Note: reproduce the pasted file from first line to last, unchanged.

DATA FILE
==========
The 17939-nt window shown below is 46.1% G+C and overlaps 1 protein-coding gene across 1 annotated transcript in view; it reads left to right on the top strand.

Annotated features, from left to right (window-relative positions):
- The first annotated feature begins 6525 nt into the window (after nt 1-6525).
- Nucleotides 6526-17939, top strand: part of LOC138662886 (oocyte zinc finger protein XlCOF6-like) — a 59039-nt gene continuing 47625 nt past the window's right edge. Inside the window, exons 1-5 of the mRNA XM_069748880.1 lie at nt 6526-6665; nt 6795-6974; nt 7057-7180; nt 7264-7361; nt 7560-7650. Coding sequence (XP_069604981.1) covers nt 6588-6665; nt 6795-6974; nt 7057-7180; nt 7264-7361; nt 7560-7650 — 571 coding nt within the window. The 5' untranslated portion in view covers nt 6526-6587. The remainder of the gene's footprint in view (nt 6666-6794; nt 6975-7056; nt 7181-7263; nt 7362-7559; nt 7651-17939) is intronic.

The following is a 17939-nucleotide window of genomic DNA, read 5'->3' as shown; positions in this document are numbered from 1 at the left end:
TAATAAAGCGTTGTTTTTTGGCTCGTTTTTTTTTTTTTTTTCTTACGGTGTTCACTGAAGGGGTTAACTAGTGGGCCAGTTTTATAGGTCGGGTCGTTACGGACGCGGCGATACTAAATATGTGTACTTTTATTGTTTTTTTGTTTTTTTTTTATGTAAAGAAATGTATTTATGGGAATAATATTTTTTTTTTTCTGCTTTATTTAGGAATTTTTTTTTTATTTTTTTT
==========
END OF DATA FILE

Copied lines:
The 17939-nt window shown below is 46.1% G+C and overlaps 1 protein-coding gene across 1 annotated transcript in view; it reads left to right on the top strand.

Annotated features, from left to right (window-relative positions):
- The first annotated feature begins 6525 nt into the window (after nt 1-6525).
- Nucleotides 6526-17939, top strand: part of LOC138662886 (oocyte zinc finger protein XlCOF6-like) — a 59039-nt gene continuing 47625 nt past the window's right edge. Inside the window, exons 1-5 of the mRNA XM_069748880.1 lie at nt 6526-6665; nt 6795-6974; nt 7057-7180; nt 7264-7361; nt 7560-7650. Coding sequence (XP_069604981.1) covers nt 6588-6665; nt 6795-6974; nt 7057-7180; nt 7264-7361; nt 7560-7650 — 571 coding nt within the window. The 5' untranslated portion in view covers nt 6526-6587. The remainder of the gene's footprint in view (nt 6666-6794; nt 6975-7056; nt 7181-7263; nt 7362-7559; nt 7651-17939) is intronic.

The following is a 17939-nucleotide window of genomic DNA, read 5'->3' as shown; positions in this document are numbered from 1 at the left end:
TAATAAAGCGTTGTTTTTTGGCTCGTTTTTTTTTTTTTTTTCTTACGGTGTTCACTGAAGGGGTTAACTAGTGGGCCAGTTTTATAGGTCGGGTCGTTACGGACGCGGCGATACTAAATATGTGTACTTTTATTGTTTTTTTGTTTTTTTTTTATGTAAAGAAATGTATTTATGGGAATAATATTTTTTTTTTTCTGCTTTATTTAGGAATTTTTTTTTTATTTTTTTT